Wednesday, July 11, 2012

Homemade Naan


For a time, my husband and I lived in the lovely but rainy city of Seattle.  There, I worked at a humane society where, probably needless to say, most of my co-workers were at the least vegetarian, and many vegan.  Occasionally after work, we would all go out to dinner.  One night, we went for Indian food, my very first time.  This meat and potatoes Midwestern girl was stunned at how flavorful this vegetarian food was.  My favorite thing though, was the naan.  It made a perfect vehicle for the saucy, spicy main dishes. 

Naan from an Indian restaurant is cooked in a Tandoor.  Naan in your kitchen is not.  Do they taste the same?  No.  Does homemade naan still taste awesome?  Yes.  It is the perfect flat bread accompaniment to your favorite homemade Indian food.

Homemade Naan adapted from Crust and Crumb

Poolish 


  • 2 cups water
  • 2 cups bread flour
  • 1/3 teaspoon instant yeast


Stir ingredients together and allow to sit out for about 4 hours.  Refrigerate overnight.  Get out of the fridge about an hour or so before you want to make your final dough.

Dough


  • 3 1/2 cups bread flour
  • 2 teaspoons salt
  • 1 teaspoon instant yeast
  • 4 tablespoons olive oil
  • 1/2 cup water
  • 2 tablespoons buttermilk powder
  • 2 cups poolish
  • about 1 cup of water


In a clean bowl, put the poolish, flour, salt, yeast, and olive oil.  In a separate smaller bowl, mix together buttermilk powder and water.  Add to the flour mixture.  Stir together.  Add in water slowly until a dough forms.  Turn out on a floured surface and knead or knead with dough hook for about 10 minutes.  Cover and allow to raise for about 45 minutes.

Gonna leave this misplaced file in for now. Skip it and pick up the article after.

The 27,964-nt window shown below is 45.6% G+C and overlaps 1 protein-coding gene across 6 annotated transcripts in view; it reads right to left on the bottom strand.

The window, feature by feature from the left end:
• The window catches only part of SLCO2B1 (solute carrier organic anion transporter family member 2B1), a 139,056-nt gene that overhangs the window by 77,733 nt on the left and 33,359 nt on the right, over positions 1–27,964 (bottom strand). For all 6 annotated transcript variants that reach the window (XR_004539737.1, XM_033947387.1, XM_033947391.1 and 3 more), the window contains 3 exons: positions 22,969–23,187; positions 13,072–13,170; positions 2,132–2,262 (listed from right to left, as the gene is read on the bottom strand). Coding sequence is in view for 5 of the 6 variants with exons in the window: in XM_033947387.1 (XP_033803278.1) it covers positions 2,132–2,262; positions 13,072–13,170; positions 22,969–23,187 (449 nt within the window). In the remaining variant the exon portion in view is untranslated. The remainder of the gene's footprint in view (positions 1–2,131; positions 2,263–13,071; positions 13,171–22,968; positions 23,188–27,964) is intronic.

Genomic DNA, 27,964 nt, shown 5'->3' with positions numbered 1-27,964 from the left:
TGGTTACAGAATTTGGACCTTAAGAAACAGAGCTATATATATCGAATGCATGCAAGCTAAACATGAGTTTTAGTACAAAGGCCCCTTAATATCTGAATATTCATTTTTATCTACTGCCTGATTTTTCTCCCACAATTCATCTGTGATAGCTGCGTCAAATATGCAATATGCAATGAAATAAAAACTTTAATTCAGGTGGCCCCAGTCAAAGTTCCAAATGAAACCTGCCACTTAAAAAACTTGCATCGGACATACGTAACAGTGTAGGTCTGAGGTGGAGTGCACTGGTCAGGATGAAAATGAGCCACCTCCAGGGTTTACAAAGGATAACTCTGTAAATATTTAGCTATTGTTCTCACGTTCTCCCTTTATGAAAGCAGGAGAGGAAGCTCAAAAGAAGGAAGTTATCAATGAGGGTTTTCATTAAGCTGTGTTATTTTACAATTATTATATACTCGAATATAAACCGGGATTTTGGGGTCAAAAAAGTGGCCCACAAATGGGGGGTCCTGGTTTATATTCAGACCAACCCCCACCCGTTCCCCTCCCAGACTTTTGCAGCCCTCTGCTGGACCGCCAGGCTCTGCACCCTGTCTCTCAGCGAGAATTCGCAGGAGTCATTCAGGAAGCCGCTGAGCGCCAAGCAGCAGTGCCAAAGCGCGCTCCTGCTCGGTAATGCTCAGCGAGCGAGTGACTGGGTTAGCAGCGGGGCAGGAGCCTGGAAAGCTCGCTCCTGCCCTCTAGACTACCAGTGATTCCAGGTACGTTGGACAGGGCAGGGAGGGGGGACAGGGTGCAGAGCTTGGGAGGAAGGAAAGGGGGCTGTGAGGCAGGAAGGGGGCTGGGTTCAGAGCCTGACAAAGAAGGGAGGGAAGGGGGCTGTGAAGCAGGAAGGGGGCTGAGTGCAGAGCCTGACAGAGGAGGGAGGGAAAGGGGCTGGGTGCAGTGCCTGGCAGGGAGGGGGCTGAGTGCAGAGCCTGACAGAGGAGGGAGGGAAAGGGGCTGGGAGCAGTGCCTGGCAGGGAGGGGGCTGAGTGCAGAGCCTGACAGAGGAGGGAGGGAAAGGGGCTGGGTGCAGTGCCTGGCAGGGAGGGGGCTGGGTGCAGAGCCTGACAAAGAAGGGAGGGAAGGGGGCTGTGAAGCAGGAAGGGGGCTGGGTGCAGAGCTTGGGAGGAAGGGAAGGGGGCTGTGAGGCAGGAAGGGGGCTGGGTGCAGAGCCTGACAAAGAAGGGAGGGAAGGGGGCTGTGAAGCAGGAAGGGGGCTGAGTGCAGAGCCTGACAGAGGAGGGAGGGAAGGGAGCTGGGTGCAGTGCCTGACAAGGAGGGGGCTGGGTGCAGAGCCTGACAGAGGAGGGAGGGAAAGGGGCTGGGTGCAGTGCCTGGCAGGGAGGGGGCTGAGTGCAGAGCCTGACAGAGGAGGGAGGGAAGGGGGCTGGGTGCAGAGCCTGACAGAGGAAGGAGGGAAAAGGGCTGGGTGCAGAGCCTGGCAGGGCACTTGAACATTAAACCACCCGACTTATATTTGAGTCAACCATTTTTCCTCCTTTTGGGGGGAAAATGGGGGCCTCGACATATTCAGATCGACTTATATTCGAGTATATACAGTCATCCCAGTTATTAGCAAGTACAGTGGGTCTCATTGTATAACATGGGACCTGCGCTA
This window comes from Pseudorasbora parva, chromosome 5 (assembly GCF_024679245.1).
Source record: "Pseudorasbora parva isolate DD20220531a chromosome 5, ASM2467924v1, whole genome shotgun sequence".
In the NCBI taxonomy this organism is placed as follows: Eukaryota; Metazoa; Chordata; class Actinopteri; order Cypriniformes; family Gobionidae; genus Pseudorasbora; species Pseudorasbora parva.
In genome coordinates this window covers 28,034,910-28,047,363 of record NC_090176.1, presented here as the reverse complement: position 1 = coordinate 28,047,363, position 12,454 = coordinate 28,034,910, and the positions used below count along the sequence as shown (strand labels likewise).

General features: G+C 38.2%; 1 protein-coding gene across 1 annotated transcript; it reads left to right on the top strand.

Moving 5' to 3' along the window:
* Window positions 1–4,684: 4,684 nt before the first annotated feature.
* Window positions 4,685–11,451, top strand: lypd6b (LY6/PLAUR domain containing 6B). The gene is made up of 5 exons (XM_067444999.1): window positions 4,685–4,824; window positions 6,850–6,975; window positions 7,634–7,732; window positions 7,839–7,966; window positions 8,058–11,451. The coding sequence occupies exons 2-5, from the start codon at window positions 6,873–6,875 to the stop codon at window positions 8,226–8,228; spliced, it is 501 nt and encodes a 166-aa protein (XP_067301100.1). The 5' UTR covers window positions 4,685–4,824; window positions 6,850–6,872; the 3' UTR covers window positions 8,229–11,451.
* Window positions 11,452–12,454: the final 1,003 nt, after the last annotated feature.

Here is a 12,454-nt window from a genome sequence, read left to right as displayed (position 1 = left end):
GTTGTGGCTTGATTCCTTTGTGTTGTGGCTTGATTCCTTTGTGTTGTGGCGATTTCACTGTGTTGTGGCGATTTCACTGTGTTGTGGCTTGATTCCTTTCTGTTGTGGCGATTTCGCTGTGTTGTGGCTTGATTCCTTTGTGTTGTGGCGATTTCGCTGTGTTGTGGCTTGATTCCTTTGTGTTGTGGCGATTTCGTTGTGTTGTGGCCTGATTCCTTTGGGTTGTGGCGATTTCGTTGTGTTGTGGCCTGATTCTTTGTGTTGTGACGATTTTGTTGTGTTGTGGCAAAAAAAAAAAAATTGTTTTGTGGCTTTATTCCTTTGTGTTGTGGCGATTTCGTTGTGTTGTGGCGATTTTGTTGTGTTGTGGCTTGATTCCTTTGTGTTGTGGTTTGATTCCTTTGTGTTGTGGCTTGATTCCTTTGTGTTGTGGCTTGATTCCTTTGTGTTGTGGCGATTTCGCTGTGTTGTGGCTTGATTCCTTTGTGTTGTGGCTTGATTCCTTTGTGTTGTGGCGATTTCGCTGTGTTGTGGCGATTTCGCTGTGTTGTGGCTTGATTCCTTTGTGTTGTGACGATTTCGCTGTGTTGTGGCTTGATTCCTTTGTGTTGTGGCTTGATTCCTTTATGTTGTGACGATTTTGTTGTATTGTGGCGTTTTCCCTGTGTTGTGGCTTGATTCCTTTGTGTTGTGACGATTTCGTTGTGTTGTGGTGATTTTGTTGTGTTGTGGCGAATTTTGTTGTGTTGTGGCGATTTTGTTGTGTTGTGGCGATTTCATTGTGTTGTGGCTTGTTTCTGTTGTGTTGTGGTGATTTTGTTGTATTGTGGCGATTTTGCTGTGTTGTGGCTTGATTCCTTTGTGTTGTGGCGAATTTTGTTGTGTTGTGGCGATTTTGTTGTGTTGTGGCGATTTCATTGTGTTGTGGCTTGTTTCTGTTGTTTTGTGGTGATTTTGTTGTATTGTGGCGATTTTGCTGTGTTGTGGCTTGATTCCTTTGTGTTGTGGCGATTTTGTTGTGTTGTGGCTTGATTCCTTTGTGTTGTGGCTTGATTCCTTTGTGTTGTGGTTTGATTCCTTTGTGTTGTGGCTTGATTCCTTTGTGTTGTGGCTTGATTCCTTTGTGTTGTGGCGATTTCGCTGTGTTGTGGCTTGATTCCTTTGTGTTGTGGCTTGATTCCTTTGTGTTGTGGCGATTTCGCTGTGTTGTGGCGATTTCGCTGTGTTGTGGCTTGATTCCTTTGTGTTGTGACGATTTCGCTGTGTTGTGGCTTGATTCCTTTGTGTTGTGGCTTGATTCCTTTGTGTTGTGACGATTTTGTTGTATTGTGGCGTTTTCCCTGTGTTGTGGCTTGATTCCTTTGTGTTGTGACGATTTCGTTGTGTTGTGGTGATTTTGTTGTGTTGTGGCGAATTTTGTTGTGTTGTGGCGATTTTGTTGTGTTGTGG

After the first raise, turn out onto a floured surface and divide into 8-10 pieces.  Cover and allow to raise for another 45 minutes.

Roll pieces out until very thin.  If the dough gets stretchy when you roll it, allow it to rest for 10 minutes or so.  Preheat oven as hot as it will go, mine will only go to 500 degrees Fahrenheit.  Preheat oven with baking stone inside to heat the stone as well.  When the oven is good and hot, toss the thinly rolled pieces of dough onto the hot stone.  Bake for about 3 minutes.  Flip naan over and bake other side for another 3 minutes.  Repeat with any remaining pieces

Eat immediately, or wrap in a warm towel.  The naan tends to get stiff as it gets colder and older. 

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